This discussion about the politics of religious identity reminds me of a scene from the television show Louie. In one episode, Louis C.K., a comedian, is on a USO tour in Afghanistan. He tries, feebly, to chat over lunch with a fellow entertainer, a 19-year-old cheerleader. As he rambles about never really having known a cheerleader before, she interrupts him to inform him that his stand-up act is disgusting. Then she asks, “Why can’t you say Christian things and be funny?” Louie is incredulous, wondering what sort of “Christian things” she’s talking about, and how they can be funny. A minute later, when Louie shows her a duckling his daughter gave him, he refers to it as a “pretty bad-ass duckling.” The cheerleader laughs and replies, “See? You’re being Christian and funny.” Part of the humor in the scene is the apparent meaninglessness of the phrase “being Christian.” But it’s far from meaningless. What the cheerleader means by “Christian” is “not-disgusting.” In the way that “being clean” implies lack of dirt, “being Christian” in America is often identified by its absences or oppositions. “Christian,” throughout American history, has indicated a variety of negatively defined identities, including not-sinful, not-foreign, not-Catholic, not-sectarian, not-secular, etc. To be is not to be.

In this schema, the absence of Christianity is necessarily anti-Christian, whereas the presence of Christianity is neutral. This is precisely what Tracy Fessenden addressed in her seminal Culture and Redemption: “how particular forms of Protestantism emerged as an ‘unmarked category’” (6). The center constitutes itself by defining a periphery and maintaining the boundary. Only by this process, and as a product of its history, could it be intelligible to argue that the absence of a book is an “infringement” but that book’s presence is not. This is a powerful kind of emptiness.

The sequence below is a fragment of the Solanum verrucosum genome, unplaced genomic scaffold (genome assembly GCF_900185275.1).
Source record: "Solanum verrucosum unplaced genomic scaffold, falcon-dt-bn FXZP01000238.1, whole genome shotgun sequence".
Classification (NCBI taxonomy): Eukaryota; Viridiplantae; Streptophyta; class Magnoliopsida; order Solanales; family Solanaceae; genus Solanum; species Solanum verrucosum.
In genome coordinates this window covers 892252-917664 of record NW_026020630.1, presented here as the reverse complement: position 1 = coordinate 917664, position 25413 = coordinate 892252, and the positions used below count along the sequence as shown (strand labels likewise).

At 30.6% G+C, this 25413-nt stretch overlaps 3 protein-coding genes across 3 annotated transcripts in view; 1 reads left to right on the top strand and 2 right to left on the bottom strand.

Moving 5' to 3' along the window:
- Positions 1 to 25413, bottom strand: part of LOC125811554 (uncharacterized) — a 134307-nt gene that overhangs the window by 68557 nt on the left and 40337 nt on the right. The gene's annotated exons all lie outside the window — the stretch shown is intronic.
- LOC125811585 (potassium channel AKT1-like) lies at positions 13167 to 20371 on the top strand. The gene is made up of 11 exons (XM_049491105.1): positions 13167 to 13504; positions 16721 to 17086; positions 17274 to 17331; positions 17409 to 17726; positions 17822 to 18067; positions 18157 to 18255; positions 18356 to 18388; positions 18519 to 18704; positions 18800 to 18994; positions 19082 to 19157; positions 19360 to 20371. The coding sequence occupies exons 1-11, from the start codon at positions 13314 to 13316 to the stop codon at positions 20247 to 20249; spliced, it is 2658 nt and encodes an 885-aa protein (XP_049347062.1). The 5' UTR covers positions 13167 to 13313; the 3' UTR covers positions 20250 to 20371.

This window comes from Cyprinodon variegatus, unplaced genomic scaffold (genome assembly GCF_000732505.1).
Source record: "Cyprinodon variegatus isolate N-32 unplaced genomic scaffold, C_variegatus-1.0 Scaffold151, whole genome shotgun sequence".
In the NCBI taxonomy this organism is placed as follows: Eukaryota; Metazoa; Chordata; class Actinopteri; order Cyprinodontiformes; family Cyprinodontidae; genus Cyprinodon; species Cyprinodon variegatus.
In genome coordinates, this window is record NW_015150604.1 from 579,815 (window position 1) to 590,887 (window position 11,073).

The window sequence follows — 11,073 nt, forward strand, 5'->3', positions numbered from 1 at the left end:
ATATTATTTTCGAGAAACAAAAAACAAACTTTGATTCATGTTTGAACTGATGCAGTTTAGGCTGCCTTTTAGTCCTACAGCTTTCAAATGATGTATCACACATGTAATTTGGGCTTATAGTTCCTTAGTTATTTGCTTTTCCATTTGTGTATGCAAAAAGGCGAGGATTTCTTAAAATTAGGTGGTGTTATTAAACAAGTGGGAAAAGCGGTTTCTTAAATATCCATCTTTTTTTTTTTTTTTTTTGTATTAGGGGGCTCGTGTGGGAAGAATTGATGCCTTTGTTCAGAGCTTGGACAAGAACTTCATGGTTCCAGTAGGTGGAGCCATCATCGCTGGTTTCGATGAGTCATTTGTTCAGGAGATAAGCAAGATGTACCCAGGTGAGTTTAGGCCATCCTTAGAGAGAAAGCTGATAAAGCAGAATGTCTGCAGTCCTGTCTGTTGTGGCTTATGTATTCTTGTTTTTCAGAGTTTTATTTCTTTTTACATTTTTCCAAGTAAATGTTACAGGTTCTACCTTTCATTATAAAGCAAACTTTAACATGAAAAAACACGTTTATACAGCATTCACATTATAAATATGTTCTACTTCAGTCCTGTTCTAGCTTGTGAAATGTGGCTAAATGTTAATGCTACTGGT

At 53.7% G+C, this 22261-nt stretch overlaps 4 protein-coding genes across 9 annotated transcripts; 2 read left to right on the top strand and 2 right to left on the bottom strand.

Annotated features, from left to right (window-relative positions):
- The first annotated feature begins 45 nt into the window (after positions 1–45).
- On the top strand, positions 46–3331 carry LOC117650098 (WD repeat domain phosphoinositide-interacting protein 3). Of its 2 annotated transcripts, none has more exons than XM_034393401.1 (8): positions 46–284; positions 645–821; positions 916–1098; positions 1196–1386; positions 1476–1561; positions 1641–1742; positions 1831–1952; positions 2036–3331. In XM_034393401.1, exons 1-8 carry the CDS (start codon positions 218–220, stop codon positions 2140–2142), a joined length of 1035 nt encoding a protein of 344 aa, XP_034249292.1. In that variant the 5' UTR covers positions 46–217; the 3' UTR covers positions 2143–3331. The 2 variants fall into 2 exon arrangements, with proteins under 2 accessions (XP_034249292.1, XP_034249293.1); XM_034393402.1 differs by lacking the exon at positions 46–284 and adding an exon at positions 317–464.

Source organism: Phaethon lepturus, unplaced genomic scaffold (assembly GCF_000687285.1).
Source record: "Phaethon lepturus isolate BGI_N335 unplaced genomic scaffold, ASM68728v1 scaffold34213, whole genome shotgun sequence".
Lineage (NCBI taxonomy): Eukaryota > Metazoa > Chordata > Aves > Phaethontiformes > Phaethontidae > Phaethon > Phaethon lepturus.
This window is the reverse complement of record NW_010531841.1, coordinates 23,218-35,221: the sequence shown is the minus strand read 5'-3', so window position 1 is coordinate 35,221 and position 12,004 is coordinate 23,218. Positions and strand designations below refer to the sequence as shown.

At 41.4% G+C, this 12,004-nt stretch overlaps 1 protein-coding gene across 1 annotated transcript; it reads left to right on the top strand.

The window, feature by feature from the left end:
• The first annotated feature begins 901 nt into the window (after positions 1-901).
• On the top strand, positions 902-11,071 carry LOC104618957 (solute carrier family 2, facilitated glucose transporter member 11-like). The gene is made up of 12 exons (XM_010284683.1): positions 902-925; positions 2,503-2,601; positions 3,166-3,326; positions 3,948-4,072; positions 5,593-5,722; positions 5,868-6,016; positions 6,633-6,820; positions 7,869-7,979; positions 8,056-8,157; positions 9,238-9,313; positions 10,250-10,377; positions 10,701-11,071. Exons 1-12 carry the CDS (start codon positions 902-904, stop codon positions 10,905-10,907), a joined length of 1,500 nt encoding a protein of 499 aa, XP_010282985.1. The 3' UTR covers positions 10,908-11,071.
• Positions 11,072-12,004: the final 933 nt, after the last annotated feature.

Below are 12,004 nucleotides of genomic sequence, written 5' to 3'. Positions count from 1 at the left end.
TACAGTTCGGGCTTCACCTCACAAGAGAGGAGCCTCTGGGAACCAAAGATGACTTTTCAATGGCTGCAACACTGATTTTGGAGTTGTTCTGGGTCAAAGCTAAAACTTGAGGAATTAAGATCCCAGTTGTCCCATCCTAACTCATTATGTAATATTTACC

Gerard Harbison said…
My old faculty mentor, Homer Goldberg, was a specialist in Anglo-Irish literature of the 18th and 19th centuries, and so reasonably enough, had spent some time in Belfast. He told me this story, knowing my family was from that city. On one visit, he asked an Orangeman what exactly his objections to Catholicism were. "Ach, Professor, Catholicism is the whore of Babylon, the Pope is the antichrist, nuns do unspeakable things in their convents, etc..." (get a hold of some old recordings of the Reverend Ian Paisley, if you doubt they talk like this).

Homer replied that this worried him, because it sounded so much like things the Nazis said about the Jews in 1930's Germany.

Not at all, said the Orangeman. There's nothing wrong with the Jews. Jews are good Protestants, like the rest of us!

So, in keeping with the theme of your piece, in Northern Ireland a Protestant is not someone who confesses to the precepts of Calvinism or Lutheranism or whatever, he's simply not a Catholic!
Tom Van Dyke said…
The lack of a Bible is, ipso facto, a promotion of atheism

I'm afraid Carson didn't say that, nor is it his point.

Leaving Bibles in the room injures no one; leaving them is an evangelical act, and guaranteed under 1A as "free exercise" of religion.

The forcible removal of these Bibles is a violation of at least the spirit of 1A, and is an unnecessary aggression by what does indeed behave like a religion, that of evangelical atheism.

We do indeed need more discussion of what might constitute a genuine American religious pluralism, because yanking Bibles ain't it.
Tom Van Dyke said…
So, in keeping with the theme of your piece, in Northern Ireland a Protestant is not someone who confesses to the precepts of Calvinism or Lutheranism or whatever, he's simply not a Catholic!

A unitarian preacher named Abbott actually tried that one in New Hampshire [Hale v. Everett, 1868]. He was no longer recognizably Christian, but claimed to be a Protestant because of his anti-Catholicism.

[He lost. Nice try, though.]